How can Leahy resist the limelight of an airshow? 🙂 I still think Farnborough is not a bad bet.

        “Percentage gains were provided, and our plan is to digest the presentations in a more coherant form over the next week or so after we are back. We’ll include this info then.”

        It would be interesting to see the percentage due to the engines independent of the new sharklet and the aero improvements.

        “As for the wings, remember the A330 uses the same wings (hence the pre-existing hard points for the refueling wing pods on the tanker–the pods go where the outboard engines would otherwise be on the A340).”

        No, it’s not as simple, as John pointed out. The -500/600 series wing (and this is the one I mean, really) has a 3 frame tapered insert in the wing box (resulting in a 1.7m greater root chord) and a 1.6m tip extension. Uwe linked interesting presentations, showing what happens at stage 01, where stringers are riveted to the skins but I was more thinking about the wing assembly jigs, which, I am pretty sure, are specific to the -500/600 series. Hence, my original question. They used to have at least 2 wing assembly jigs but even with one… it will be idle? The A340-200/300 wings are, indeed, assembled on the same jigs as the A330 series.

  5. A re-engine would aim at the higher end of Airbus single aisle, A320 and A321. On the lower end the position of the A319 is weakening due to the inherent disadvantages of a shrink (weight).
    If you expect a 15% better SFC of a GTF versus a standard CFM56-5B, you could translate that into a perhaps 10% better fuel burn per seat as the GTF (including pylon) weights more and has more drag.

    On very short missions with A319 the GTF might even come out at the same fuel burn. Also, Airbus will most likely introduce wing tip devices with the re-engine, which are much more attractive for the higher weight A320-Fam.

    One market both aim at is the B757 replacement. A true replacement of the B757-200 with current single aisle is not feasible, but an “80% solution” using updated engines and wing tip devices on an A321 is thinkable.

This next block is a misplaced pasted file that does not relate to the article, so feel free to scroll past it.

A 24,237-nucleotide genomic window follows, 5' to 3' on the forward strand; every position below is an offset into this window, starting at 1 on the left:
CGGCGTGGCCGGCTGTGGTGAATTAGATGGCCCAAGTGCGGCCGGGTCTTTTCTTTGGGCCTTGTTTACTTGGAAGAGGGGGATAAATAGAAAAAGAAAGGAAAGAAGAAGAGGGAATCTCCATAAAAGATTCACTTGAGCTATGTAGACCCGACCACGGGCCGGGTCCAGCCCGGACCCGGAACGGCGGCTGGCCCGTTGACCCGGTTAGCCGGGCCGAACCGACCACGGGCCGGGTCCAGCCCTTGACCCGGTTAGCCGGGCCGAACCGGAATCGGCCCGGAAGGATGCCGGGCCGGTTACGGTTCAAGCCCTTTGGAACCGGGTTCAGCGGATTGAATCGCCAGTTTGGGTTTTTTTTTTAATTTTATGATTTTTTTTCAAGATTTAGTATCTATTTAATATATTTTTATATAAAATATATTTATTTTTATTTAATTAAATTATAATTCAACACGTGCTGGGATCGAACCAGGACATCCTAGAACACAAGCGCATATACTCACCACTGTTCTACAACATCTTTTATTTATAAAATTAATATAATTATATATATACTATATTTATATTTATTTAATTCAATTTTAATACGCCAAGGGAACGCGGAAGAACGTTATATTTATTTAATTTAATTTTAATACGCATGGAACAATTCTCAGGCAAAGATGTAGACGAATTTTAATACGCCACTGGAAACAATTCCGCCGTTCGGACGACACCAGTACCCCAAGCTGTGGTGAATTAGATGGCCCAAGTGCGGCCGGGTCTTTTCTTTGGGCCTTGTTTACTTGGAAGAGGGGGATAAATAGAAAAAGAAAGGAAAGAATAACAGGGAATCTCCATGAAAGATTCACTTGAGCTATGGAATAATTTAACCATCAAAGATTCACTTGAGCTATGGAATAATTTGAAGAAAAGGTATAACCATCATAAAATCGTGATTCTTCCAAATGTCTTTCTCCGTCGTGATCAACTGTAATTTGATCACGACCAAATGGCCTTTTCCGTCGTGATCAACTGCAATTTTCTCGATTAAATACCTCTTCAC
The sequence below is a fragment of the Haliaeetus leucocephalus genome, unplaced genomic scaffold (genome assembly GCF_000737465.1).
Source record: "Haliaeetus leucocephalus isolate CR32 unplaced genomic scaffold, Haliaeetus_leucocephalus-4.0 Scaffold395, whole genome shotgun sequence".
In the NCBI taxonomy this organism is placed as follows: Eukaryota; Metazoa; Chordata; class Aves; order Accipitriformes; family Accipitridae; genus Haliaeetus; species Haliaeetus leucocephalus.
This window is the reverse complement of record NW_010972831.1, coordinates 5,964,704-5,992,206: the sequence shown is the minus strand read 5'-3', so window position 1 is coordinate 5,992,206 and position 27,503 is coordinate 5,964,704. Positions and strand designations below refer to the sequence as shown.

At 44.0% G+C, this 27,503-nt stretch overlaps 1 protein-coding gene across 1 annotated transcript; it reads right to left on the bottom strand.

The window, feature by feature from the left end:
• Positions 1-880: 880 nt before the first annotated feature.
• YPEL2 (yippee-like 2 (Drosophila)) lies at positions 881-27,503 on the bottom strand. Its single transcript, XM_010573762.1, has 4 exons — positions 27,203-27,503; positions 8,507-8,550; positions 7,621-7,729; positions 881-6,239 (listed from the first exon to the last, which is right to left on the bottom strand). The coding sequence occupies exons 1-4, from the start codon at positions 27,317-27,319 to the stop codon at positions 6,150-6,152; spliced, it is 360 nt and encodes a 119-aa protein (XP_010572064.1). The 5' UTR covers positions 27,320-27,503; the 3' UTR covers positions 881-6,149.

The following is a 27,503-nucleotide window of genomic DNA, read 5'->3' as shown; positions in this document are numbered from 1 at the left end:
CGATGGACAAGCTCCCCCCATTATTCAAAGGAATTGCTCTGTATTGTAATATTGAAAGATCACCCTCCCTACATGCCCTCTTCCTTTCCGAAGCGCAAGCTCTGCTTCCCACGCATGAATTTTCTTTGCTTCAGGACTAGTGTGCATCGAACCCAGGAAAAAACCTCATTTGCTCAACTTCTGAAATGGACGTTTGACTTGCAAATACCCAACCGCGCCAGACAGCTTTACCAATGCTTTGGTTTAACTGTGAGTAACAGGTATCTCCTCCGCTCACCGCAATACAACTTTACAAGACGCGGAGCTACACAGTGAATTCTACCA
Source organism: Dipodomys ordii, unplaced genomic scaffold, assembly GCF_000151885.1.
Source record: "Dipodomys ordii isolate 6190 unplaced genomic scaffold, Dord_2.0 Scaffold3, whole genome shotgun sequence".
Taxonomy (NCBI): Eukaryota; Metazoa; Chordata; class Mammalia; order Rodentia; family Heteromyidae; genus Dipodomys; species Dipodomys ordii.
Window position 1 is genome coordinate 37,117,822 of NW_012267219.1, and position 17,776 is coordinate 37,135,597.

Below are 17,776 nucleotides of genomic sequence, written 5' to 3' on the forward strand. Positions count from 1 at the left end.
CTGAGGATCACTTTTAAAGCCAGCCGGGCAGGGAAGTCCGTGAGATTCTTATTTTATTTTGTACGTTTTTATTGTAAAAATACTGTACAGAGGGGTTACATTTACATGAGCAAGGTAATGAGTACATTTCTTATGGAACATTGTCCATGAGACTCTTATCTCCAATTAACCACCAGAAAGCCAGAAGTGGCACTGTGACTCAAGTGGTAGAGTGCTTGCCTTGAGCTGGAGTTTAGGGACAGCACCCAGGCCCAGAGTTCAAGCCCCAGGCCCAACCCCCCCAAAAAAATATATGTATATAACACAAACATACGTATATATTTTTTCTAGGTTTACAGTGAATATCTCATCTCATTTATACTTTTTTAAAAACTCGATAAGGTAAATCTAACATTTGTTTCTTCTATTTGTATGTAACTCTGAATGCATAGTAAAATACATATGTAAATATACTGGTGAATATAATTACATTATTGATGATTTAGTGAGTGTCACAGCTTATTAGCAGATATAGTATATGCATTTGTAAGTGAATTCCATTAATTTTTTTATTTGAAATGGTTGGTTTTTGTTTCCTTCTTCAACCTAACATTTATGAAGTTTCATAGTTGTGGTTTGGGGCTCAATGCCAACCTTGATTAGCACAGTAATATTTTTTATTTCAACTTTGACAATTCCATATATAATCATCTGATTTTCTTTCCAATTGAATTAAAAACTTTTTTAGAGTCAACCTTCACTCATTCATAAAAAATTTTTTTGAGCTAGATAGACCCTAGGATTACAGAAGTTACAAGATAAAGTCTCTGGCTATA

• the downsized 320 family airbusses have
      a lot of improved materials/technique incorporated.
      Would it make sense to bump these up to the
      320/321 models? ( welded frames, … )

  6. I would be surprised if the current A321 or Boeing 737-900 is not already the 80% solution.

    @Uwe
    I think that’s 20-20 hindsight and a bit of a rose-tinted view of history combining. If that was Airbus’ view, why sink money into the A340-500/600 instead of spending it on upgrading the A330 to higher capacity?

    All the best

    Andreas

    • Certainly, nothing like a nice tint of rose ( in my wineglass ;-).
      The -500 and -600 variant do strain my theory a bit.
      on the third hand:
      http://en.wikipedia.org/wiki/ETOPS#Early_ETOPS
      Airbus would never have been able to achieve a similar concession
      in preceedence over Boeing from the FAA.

      The ETOPS timeline certainly is only one (minor?) decisive element
      in product developement.

  7. To: UKair on May 11, 2010 at 10:06 pm
    Re: A330/A340 wing jig.

    see the electroimpact.com link in my post further up. the industrialisation for the -500 -600 versions
    included a completely new “universal” jig and ( some other new tech ).

    The setup for this CNC jig seems to be flexible enough to accomodate some variation in wing dimensions.
    Airbus could probably build the complete range on this one (or complementary pair?) jig.

    Obs: I didn’t find anything explicitly mentioning
    this as fact., but nothing in the other direction either.
    I would be very surprised if Airbus would leave an
    expensive but very flexible jig unused.
    ( I have no idea how this compares to Boeings manufacturing processes, though it looks like the car manufacturers have about ignored any progress made elsehwere 😉

    Scott had hinted earlier that processes at Airbus and Boeing differ distinctly. Would be nice to have that fleshed out some on occasion.

    • Uwe, the Stage 01 jigs are not, what I am talking about. I was talking about are the wing assembly jigs. Stage 01 jigs are to rivet the stringers onto the skin panels. One panel is then loaded into the wing assembley jig, where the spars are perpositioned, then ribs are added etc….
      I can post here, probably next week, a quick process if you are interested.

      “I would be very surprised if Airbus would leave an expensive but very flexible jig unused.”
      Well, hence the original question… 🙂

      • “I can post here, probably next week, a quick process if you are interested.”

        Yes, Please.
        G!
        uwe

  8. Leeham wrote:

    “was supposed to be with “Super Fan” highly efficient engines.”

    The fuel delta between the B77W and A346 alone (and the capabilities of the B77L and A345) are nothing short of “shocking”-hence the precipitous fall in sales of both frames. That was a >$4-$5 billion plus fiasco.

    Regarding Leahy’s comments about the A380?

    1)He probably knows something about the A380 order book so he’s quite confident about 20.
    2)If the market was so strong for A380-sized plane, during the greatest boom in aviation sales history, one would have seen more than a scant 200 or so sales. We are in the 10 official year (and 11 unofficial) of sales and gathering 200-220 sales, with a bulk of that coming from one carrier isn’t what one can call “successful”.

    Airbus has to sell a staggering 750+ frames in the next 10-15 years to hit the 1,000 frame market. I’ll be surprised if they even sell 400 frames-probably around 300.

    Yes, the A333 (and A332) has been beating the B77E for quite some time..but Boeing’s major sellers haven’t been the B77E anyway so its a moot point.